Network Crack Program Hacker Group

From Wikipedia, the free encyclopedia
Network Crack Program Hacker (NCPH) Group
Formation1994 (1994)
Typehacker group
4 core members, approx. 10 members (1996)
LeaderTan Dailin (Wicked Rose)
Key people
KuNgBim, Charles, Rodag

The Network Crack Program Hacker Group (NCPH Group) is a Chinese hacker group based out of Zigong in Sichuan Province.[1] While the group first gained notoriety after hacking 40% of the hacker association websites in China,[2] their attacks grew in sophistication and notoriety through 2006 and received international media attention in early 2007. iDefense linked the GinWui rootkit, developed by their leader Tan Dailin (Wicked Rose) with attacks on the US Department of Defense in May and June 2006. iDefense linked the group with many of the 35 zero-day hacker proof-of-concept codes used in attacks with over a period of 90 days during the summer of 2006. They are also known for the remote-network-control programs they offer for download. Wicked Rose announced in a blog post that the group is paid for their work, but the group's sponsor is unknown.[1]


The group had four core members in 2006, Wicked Rose, KuNgBim, Charles, and Rodag, with approximately 10 members in total.[1] The group's current membership is unknown.

Wicked Rose[edit]

Wicked Rose, also known as Meigui (玫瑰), is the pseudonym of the Chinese hacker Tan Dailin.[3] He is first noted as a hacker during the "patriotic" attacks of 2001.[4] In 2005, Wicked Rose was contracted by the Sichuan Military Command Communication Department which instructed him to participate in the Chengdu Military Command Network Attack/Defense Competition. After winning the local competition, he received a month of intense training in simulating attacks, designing hacking tools, and drafting network-infiltration strategies. He and his team represented the Sichuan Military Command in a competition with other provinces which they went on to win.[2] Wicked Rose is also credited with the development of the GinWui rootkit used in attacks on the US Department of Defense in 2006.[1]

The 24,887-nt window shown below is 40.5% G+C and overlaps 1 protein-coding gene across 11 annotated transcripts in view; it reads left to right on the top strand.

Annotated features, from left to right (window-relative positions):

As the group's leader, he is responsible for managing relationships with sponsors and paying NCPH members for their work.[1] In April 2009 he was arrested after committing distributed denial of service attacks on Hackbase, HackerXFiles, and 3800hk, possibly for the purpose of committing blackmail. the organizations attacked collected information on the attack and turned it in to the public security department. The authorities conducted an investigation and shut down his website.[5] Hackbase reported Wicked Rose was arrested and faces up to 71/2 years in prison.[6]


The group expelled the hacker WZT on 20 May 2006. Although the cause is unknown, the group ejected him soon after the zero-day attacks were publicly disclosed. WZT was a coding expert within the group.[1]


Former NCPH member associates with the Chinese hacker Li0n, the founder of the Honker Union of China (HUC). Wicked Rose credits the Chinese hacker WHG, also known as "fig" as one of the developers of the GinWui rootkit. WHG is an expert in malicious code. Security firms researching Wicked Rose's activities have connected him with the Chinese hacker group Evil Security Team.[1]


The group is known for its remote-network-control programs they offer for free on their website[2] and the exploitation of zero-day vulnerabilities of Microsoft Office suite products.[1] After their founding in 2004, the group earned a reputation among hacking groups by hacking 40% of the hacker association websites in China.[2]

GinWui Rootkit[edit]

Wicked Rose is the creator of the GinWui rootkit. His code and support posts are on Chinese hacker message boards, and was also available from the NCPH blog.[1]

Security researchers discovered the rootkit on 18 May 2006 attackers utilized it in attacks on the US and Japan. Attackers introduced it to the US in an attack against a Department of Defense entity. They used two different versions of the rootkit in attacks during May and June 2006.[1]

According to F-secure, GinWui is "a fully featured backdoor with rootkit characteristics." It is distributed through Word documents. The backdoor GinWui creates allows the controlling hacker control over certain processes of the compromised computer including the ability to,

  • Create, read, write, delete, and search for files and directories,
  • Access and modify the Registry,
  • Manipulate services,
  • Start and kill processes,
  • Get information about the infected computer,